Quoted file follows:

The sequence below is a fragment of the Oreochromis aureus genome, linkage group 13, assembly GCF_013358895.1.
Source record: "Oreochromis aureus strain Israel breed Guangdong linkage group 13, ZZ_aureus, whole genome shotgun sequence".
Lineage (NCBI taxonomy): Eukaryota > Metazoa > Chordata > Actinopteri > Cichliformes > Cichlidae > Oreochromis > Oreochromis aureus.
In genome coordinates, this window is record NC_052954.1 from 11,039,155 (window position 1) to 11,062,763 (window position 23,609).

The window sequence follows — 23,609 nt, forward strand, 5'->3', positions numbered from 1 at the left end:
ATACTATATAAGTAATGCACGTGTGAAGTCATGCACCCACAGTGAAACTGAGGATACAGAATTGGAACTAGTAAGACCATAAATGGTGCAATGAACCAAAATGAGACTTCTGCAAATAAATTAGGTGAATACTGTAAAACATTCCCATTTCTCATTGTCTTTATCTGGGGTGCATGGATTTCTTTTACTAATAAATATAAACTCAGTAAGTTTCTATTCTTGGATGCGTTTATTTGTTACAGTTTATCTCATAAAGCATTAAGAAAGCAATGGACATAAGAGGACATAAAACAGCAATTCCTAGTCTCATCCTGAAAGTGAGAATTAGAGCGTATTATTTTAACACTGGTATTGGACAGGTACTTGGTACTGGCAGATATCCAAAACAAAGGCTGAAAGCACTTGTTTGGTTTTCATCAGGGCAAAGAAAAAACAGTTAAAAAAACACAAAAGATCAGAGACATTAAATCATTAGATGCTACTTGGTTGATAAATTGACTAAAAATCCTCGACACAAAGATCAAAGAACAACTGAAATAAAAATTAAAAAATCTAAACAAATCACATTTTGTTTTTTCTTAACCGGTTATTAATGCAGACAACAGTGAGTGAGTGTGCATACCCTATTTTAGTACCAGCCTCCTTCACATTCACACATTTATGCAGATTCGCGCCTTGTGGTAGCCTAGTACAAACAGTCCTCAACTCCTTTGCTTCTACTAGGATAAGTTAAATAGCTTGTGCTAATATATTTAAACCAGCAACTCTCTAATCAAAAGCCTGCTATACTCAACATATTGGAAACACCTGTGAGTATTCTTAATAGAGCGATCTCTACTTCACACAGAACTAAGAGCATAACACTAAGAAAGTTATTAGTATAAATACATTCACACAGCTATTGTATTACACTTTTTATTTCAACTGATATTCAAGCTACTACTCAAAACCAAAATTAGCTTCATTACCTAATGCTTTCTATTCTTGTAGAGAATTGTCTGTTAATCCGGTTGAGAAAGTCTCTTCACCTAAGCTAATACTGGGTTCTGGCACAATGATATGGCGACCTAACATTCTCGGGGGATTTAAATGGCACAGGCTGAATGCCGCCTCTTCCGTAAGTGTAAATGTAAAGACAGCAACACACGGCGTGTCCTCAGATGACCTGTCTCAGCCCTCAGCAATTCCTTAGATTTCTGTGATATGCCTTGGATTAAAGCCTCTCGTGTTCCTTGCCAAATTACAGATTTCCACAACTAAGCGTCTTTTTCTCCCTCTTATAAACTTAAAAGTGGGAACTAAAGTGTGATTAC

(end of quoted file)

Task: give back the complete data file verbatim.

The sequence below is a fragment of the Oreochromis aureus genome, linkage group 13, assembly GCF_013358895.1.
Source record: "Oreochromis aureus strain Israel breed Guangdong linkage group 13, ZZ_aureus, whole genome shotgun sequence".
Lineage (NCBI taxonomy): Eukaryota > Metazoa > Chordata > Actinopteri > Cichliformes > Cichlidae > Oreochromis > Oreochromis aureus.
In genome coordinates, this window is record NC_052954.1 from 11,039,155 (window position 1) to 11,062,763 (window position 23,609).

The window sequence follows — 23,609 nt, forward strand, 5'->3', positions numbered from 1 at the left end:
ATACTATATAAGTAATGCACGTGTGAAGTCATGCACCCACAGTGAAACTGAGGATACAGAATTGGAACTAGTAAGACCATAAATGGTGCAATGAACCAAAATGAGACTTCTGCAAATAAATTAGGTGAATACTGTAAAACATTCCCATTTCTCATTGTCTTTATCTGGGGTGCATGGATTTCTTTTACTAATAAATATAAACTCAGTAAGTTTCTATTCTTGGATGCGTTTATTTGTTACAGTTTATCTCATAAAGCATTAAGAAAGCAATGGACATAAGAGGACATAAAACAGCAATTCCTAGTCTCATCCTGAAAGTGAGAATTAGAGCGTATTATTTTAACACTGGTATTGGACAGGTACTTGGTACTGGCAGATATCCAAAACAAAGGCTGAAAGCACTTGTTTGGTTTTCATCAGGGCAAAGAAAAAACAGTTAAAAAAACACAAAAGATCAGAGACATTAAATCATTAGATGCTACTTGGTTGATAAATTGACTAAAAATCCTCGACACAAAGATCAAAGAACAACTGAAATAAAAATTAAAAAATCTAAACAAATCACATTTTGTTTTTTCTTAACCGGTTATTAATGCAGACAACAGTGAGTGAGTGTGCATACCCTATTTTAGTACCAGCCTCCTTCACATTCACACATTTATGCAGATTCGCGCCTTGTGGTAGCCTAGTACAAACAGTCCTCAACTCCTTTGCTTCTACTAGGATAAGTTAAATAGCTTGTGCTAATATATTTAAACCAGCAACTCTCTAATCAAAAGCCTGCTATACTCAACATATTGGAAACACCTGTGAGTATTCTTAATAGAGCGATCTCTACTTCACACAGAACTAAGAGCATAACACTAAGAAAGTTATTAGTATAAATACATTCACACAGCTATTGTATTACACTTTTTATTTCAACTGATATTCAAGCTACTACTCAAAACCAAAATTAGCTTCATTACCTAATGCTTTCTATTCTTGTAGAGAATTGTCTGTTAATCCGGTTGAGAAAGTCTCTTCACCTAAGCTAATACTGGGTTCTGGCACAATGATATGGCGACCTAACATTCTCGGGGGATTTAAATGGCACAGGCTGAATGCCGCCTCTTCCGTAAGTGTAAATGTAAAGACAGCAACACACGGCGTGTCCTCAGATGACCTGTCTCAGCCCTCAGCAATTCCTTAGATTTCTGTGATATGCCTTGGATTAAAGCCTCTCGTGTTCCTTGCCAAATTACAGATTTCCACAACTAAGCGTCTTTTTCTCCCTCTTATAAACTTAAAAGTGGGAACTAAAGTGTGATTAC